top of page

With the outbreak of the Civil War, Kentucky declared itself neutral and stayed in the Union. Hanson was named as colonel of a regiment of Confederate troops he had raised in Lexington, Kentucky but which enlisted in Tennessee because of Kentucky's neutrality. When President Abraham Lincoln sent Federal troops into Lexington and raised the Union flag over the city, Hanson and his Confederate 2nd Kentucky Infantry Regiment were "orphaned", since they could not return home unless Lexington fell to the Confederates. The regiment was taken prisoner with the Confederate surrender of Fort Donelson to Union Brigadier General Ulysses S. Grant. After being exchanged for Michael Corcoran 7 months later, Hanson was presented with a new horse by admiring friends. His regiment reenlisted for the war, and Hanson was promoted to brigadier general in December 1862, commanding his old regiment as well as the 4th, 6th and 9th Kentucky Infantry regiments, plus the 41st Alabama Regiment and Cobb's Battery, in Major General John C. Breckinridge's division, Lieutenant General William J. Hardee's corps.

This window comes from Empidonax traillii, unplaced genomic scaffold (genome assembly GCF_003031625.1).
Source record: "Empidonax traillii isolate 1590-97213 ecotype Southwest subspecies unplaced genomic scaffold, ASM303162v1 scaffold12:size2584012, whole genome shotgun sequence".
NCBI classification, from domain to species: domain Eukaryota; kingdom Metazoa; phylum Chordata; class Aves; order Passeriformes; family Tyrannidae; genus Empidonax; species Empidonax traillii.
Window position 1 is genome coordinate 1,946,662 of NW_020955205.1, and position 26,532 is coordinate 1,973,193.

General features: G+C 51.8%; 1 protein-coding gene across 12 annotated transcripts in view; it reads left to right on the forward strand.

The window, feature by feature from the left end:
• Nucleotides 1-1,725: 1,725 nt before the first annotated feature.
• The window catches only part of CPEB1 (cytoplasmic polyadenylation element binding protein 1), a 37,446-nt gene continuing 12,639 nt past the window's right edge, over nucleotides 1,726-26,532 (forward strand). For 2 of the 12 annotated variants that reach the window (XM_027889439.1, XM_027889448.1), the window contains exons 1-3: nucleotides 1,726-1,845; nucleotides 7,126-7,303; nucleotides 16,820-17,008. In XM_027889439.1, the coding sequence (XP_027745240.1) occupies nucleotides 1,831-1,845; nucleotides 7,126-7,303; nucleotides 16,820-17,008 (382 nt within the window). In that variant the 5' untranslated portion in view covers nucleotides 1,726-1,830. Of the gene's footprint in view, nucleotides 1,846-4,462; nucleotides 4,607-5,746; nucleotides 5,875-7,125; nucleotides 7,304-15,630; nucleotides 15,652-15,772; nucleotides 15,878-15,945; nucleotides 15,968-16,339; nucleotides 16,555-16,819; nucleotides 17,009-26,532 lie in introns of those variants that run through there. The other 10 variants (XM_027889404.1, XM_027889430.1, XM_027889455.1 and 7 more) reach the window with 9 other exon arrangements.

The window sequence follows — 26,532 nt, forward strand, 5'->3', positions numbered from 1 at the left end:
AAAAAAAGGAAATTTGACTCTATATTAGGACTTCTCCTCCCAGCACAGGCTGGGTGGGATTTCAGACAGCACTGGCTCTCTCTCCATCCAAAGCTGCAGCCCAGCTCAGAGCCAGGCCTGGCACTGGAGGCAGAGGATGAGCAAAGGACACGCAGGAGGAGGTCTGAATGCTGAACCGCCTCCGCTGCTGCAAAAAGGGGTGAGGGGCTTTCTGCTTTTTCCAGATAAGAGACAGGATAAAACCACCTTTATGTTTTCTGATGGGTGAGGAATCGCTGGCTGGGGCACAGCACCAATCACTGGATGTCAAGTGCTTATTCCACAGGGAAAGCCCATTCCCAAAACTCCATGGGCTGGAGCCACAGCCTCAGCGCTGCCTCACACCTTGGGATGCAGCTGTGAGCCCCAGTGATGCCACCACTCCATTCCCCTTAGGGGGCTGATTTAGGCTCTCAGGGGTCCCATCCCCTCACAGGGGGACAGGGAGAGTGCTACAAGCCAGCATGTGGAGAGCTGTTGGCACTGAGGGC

In his first battle as a general, Hanson was mortally wounded on January 2, 1863, during a charge at Murfreesboro (Stones River) when he was struck above the knee by the fuse of a spent artillery shell. His brother-in-law vainly tried to stop the bleeding. He died two days later at the age of 35, with his last words as "I die in a just cause, having done my duty." General Breckinridge remarked in his official report, "Endeared to his friends by his private virtues and to his command by the vigilance with which he guarded its interest and honor, he was, by the universal testimony of his military associates, one of the finest officers that adorned the service of the Confederate States."[4]

Hanson was buried at Lexington Cemetery in Lexington, Kentucky.[5]

Mint from Life Roger Hanson by Bendann Bros.

    bottom of page